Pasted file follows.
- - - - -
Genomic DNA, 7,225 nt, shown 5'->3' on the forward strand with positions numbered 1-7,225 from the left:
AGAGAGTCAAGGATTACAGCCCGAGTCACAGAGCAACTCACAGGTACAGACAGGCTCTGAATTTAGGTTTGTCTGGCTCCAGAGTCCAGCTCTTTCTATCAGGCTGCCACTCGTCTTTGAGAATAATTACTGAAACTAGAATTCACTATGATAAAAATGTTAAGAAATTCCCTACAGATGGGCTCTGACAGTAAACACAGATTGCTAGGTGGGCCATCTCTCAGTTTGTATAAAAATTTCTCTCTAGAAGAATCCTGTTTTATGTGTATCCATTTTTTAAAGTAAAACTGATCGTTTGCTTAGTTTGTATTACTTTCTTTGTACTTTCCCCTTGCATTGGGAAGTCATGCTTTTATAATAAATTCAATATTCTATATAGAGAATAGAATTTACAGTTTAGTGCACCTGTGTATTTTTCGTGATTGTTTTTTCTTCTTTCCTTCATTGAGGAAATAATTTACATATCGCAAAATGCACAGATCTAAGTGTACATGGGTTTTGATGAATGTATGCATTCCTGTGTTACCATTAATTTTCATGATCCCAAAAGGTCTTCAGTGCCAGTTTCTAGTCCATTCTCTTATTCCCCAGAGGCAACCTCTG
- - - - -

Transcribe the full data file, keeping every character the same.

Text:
Genomic DNA, 7,225 nt, shown 5'->3' on the forward strand with positions numbered 1-7,225 from the left:
AGAGAGTCAAGGATTACAGCCCGAGTCACAGAGCAACTCACAGGTACAGACAGGCTCTGAATTTAGGTTTGTCTGGCTCCAGAGTCCAGCTCTTTCTATCAGGCTGCCACTCGTCTTTGAGAATAATTACTGAAACTAGAATTCACTATGATAAAAATGTTAAGAAATTCCCTACAGATGGGCTCTGACAGTAAACACAGATTGCTAGGTGGGCCATCTCTCAGTTTGTATAAAAATTTCTCTCTAGAAGAATCCTGTTTTATGTGTATCCATTTTTTAAAGTAAAACTGATCGTTTGCTTAGTTTGTATTACTTTCTTTGTACTTTCCCCTTGCATTGGGAAGTCATGCTTTTATAATAAATTCAATATTCTATATAGAGAATAGAATTTACAGTTTAGTGCACCTGTGTATTTTTCGTGATTGTTTTTTCTTCTTTCCTTCATTGAGGAAATAATTTACATATCGCAAAATGCACAGATCTAAGTGTACATGGGTTTTGATGAATGTATGCATTCCTGTGTTACCATTAATTTTCATGATCCCAAAAGGTCTTCAGTGCCAGTTTCTAGTCCATTCTCTTATTCCCCAGAGGCAACCTCTG